Creating a Non-Expiring Password Policy in Azure Active Directory

There’s no direct way in Azure Active Directory (Azure AD) to create a Non-Expiring Password Policy for a domain. There’s a PowerShell cmdlet called Set-MsolPasswordPolicy but all it does is allow us to set the number of days a password is valid (until the users have to change). This is the ValidityPeriod in the definition of Set-MsolPasswordPolicy shown below:

Set-MsolPasswordPolicy
-DomainName <String>
[-NotificationDays <UInt32>]
[-ValidityPeriod <UInt32>]
[-TenantId <Guid>]
[<CommonParameters>]

It would have been OK if this number of days can be set to a large value like 10,000 (close to 30 years). Then we just set it once and forget about it. Unfortunately, that’s not the case. The largest value we can set is 1000 (almost 3 years).

On the other hand, Azure AD allows an individual user account to have its password set to never expire. To do so, it’s simple to execute the following PowerShell cmdlet:

PS> Get-MSOLUser | Set-MsolUser -PasswordNeverExpires $true

The problem is hopefully the business can have new users all the time. But when a new user is created, this attribute PasswordNeverExpires of the new user account is not set, or null, or effectively false. To constantly run the cmdlet above when each user account is created is not efficient.

So we can mimically create non-expiring password policy in Azure AD. In English, the plan is to use the cmdlet Set-MsolPasswordPolicy to set the ValidityPeriod to 1000, and every year, let’s say January 1st, we run cmdlet Set-MsolUser to set all new accounts created during the year to have PasswordNeverExpires attribute to true.

So here are the PowerShell cmdlets. To set the password policy for the domain, this only needs to be done once.

PS > Set-MsolPasswordPolicy -ValidityPeriod 1000 -NotificationDays 14 -DomainName [your-domain].onmicrosoft.com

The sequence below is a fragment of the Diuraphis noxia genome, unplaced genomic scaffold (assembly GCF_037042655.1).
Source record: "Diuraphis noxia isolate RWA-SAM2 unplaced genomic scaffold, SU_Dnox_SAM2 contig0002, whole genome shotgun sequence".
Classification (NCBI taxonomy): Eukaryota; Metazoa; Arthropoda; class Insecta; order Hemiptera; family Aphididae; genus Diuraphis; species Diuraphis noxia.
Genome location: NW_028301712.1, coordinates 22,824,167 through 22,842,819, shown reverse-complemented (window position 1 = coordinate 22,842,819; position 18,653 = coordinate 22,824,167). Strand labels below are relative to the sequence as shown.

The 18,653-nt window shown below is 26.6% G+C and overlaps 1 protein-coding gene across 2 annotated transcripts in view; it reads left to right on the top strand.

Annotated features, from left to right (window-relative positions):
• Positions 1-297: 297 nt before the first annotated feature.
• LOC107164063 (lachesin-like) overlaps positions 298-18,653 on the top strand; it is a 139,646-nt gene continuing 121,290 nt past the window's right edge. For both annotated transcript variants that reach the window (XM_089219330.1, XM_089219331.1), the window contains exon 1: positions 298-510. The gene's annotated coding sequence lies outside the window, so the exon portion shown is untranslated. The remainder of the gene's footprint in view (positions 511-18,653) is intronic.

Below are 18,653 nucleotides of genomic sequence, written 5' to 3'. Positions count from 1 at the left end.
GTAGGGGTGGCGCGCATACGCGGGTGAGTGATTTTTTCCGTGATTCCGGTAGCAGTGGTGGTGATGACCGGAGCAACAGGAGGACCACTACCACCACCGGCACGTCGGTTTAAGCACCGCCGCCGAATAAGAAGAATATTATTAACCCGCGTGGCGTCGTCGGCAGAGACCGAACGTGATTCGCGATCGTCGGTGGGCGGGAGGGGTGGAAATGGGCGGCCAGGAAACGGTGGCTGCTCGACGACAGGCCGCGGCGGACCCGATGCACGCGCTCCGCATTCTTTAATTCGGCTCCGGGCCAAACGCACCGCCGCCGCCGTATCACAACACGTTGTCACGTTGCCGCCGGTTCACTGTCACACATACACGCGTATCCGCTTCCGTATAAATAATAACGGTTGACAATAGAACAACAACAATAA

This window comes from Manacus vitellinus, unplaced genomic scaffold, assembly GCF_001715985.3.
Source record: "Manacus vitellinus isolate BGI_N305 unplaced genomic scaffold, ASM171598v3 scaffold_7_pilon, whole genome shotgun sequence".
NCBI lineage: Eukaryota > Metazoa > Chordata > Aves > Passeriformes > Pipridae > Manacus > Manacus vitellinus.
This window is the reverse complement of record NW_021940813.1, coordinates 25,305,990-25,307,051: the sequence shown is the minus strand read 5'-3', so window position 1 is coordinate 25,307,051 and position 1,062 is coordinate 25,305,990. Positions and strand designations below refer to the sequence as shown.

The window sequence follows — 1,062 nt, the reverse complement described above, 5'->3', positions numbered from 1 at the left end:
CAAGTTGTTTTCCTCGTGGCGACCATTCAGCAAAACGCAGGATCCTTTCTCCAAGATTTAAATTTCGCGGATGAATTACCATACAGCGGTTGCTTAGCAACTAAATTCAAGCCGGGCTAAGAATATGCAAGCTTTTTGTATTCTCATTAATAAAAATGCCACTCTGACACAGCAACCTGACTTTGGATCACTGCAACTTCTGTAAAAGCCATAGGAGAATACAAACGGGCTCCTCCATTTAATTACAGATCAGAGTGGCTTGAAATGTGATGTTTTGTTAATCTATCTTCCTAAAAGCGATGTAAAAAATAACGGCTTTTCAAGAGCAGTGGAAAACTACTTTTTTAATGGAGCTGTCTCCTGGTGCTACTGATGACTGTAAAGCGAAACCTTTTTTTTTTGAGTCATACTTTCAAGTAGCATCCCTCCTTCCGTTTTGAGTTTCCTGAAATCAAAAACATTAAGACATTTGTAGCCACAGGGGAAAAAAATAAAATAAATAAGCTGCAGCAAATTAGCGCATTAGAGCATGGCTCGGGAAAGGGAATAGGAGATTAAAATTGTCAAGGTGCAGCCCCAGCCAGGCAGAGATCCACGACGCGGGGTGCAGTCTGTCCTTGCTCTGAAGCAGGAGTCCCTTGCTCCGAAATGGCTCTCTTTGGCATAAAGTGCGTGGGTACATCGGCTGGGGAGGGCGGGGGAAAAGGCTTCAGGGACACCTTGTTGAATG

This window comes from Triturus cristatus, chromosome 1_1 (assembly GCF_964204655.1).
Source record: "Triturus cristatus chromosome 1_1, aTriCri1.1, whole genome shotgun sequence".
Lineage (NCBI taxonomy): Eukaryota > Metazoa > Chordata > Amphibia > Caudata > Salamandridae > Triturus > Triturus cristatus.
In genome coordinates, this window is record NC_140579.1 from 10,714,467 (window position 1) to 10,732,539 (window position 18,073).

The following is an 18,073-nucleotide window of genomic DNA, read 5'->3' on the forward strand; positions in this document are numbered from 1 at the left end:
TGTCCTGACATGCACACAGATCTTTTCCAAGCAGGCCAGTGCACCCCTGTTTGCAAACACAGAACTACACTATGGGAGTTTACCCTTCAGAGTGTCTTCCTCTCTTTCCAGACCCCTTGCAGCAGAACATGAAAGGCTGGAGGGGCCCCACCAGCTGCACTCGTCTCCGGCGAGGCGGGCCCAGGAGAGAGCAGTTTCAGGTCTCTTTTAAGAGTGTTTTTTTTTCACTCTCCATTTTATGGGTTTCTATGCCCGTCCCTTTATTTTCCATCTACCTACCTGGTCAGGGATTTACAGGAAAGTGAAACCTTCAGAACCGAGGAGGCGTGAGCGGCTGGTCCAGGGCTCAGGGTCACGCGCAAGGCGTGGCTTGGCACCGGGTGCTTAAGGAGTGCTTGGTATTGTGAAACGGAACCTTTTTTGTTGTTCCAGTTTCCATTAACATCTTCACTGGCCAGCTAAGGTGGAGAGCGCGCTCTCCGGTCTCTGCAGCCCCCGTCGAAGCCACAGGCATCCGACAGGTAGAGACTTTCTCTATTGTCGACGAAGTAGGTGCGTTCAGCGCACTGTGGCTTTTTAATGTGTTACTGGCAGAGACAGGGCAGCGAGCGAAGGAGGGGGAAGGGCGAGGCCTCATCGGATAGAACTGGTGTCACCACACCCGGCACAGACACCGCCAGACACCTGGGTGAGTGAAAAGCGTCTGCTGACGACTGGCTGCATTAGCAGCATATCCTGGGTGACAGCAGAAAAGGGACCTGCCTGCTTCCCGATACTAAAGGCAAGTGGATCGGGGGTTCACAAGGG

Then on the first of the year, we will find all new accounts created during the previous year and set them to have PasswordNeverExpires value to true. These accounts have their password valid for almost 3 years according to the password policy above. Since they are created at various times during the year, and we set them on the first of the following year, we are completely sure they are nowhere to have their password expire.

PS > $NewUserPrincipals = Get-MsolUser | where {$_.PasswordNeverExpires -eq $null}PS > $NewUserPrincipals | Set-MsolUser -PasswordNeverExpires $truePS >Get-MSOLUser | Select UserPrincipalName, PasswordNeverExpires

So the first PowerShell cmdlet finds all user accounts that still have PasswordNeverExpires unset.

The second cmdlet takes these and set PasswordNeverExpires to true.

The third cmdlet verifies all accounts have PasswordNeverExpires set to true.

So why the trouble of the first cmdlet while we can simply do

PS> Get-MSOLUser | Set-MsolUser -PasswordNeverExpires $true

The answer is simple. We don’t want to all these false positives Update User logs to clutter the Azure AD Audit log.

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